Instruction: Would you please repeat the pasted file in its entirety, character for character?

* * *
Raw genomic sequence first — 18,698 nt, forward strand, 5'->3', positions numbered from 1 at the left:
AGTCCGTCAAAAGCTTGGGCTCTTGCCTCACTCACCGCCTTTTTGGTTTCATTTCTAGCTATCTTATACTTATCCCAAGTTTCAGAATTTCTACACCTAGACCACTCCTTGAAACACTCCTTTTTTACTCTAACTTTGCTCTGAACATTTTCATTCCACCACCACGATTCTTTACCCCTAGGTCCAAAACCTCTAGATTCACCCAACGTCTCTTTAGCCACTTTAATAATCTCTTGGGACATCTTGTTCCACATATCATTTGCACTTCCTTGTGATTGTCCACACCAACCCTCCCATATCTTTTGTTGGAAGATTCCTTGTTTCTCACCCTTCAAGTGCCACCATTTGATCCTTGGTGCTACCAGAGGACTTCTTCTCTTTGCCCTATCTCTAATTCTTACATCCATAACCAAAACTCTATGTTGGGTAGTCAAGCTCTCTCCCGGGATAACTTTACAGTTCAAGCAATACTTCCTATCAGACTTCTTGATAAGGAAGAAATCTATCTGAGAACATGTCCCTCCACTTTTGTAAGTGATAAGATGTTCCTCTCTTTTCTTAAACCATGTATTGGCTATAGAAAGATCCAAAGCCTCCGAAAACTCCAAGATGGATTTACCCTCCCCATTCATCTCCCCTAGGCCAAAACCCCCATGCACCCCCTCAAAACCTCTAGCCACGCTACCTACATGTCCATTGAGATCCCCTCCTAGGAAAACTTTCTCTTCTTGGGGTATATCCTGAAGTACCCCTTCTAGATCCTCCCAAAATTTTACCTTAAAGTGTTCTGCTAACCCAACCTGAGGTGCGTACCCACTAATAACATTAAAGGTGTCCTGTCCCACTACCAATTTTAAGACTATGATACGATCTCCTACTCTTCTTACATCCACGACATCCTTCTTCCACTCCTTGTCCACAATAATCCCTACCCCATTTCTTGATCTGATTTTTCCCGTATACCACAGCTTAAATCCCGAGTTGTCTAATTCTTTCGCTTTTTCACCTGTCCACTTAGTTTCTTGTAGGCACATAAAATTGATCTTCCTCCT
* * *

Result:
Raw genomic sequence first — 18,698 nt, forward strand, 5'->3', positions numbered from 1 at the left:
AGTCCGTCAAAAGCTTGGGCTCTTGCCTCACTCACCGCCTTTTTGGTTTCATTTCTAGCTATCTTATACTTATCCCAAGTTTCAGAATTTCTACACCTAGACCACTCCTTGAAACACTCCTTTTTTACTCTAACTTTGCTCTGAACATTTTCATTCCACCACCACGATTCTTTACCCCTAGGTCCAAAACCTCTAGATTCACCCAACGTCTCTTTAGCCACTTTAATAATCTCTTGGGACATCTTGTTCCACATATCATTTGCACTTCCTTGTGATTGTCCACACCAACCCTCCCATATCTTTTGTTGGAAGATTCCTTGTTTCTCACCCTTCAAGTGCCACCATTTGATCCTTGGTGCTACCAGAGGACTTCTTCTCTTTGCCCTATCTCTAATTCTTACATCCATAACCAAAACTCTATGTTGGGTAGTCAAGCTCTCTCCCGGGATAACTTTACAGTTCAAGCAATACTTCCTATCAGACTTCTTGATAAGGAAGAAATCTATCTGAGAACATGTCCCTCCACTTTTGTAAGTGATAAGATGTTCCTCTCTTTTCTTAAACCATGTATTGGCTATAGAAAGATCCAAAGCCTCCGAAAACTCCAAGATGGATTTACCCTCCCCATTCATCTCCCCTAGGCCAAAACCCCCATGCACCCCCTCAAAACCTCTAGCCACGCTACCTACATGTCCATTGAGATCCCCTCCTAGGAAAACTTTCTCTTCTTGGGGTATATCCTGAAGTACCCCTTCTAGATCCTCCCAAAATTTTACCTTAAAGTGTTCTGCTAACCCAACCTGAGGTGCGTACCCACTAATAACATTAAAGGTGTCCTGTCCCACTACCAATTTTAAGACTATGATACGATCTCCTACTCTTCTTACATCCACGACATCCTTCTTCCACTCCTTGTCCACAATAATCCCTACCCCATTTCTTGATCTGATTTTTCCCGTATACCACAGCTTAAATCCCGAGTTGTCTAATTCTTTCGCTTTTTCACCTGTCCACTTAGTTTCTTGTAGGCACATAAAATTGATCTTCCTCCT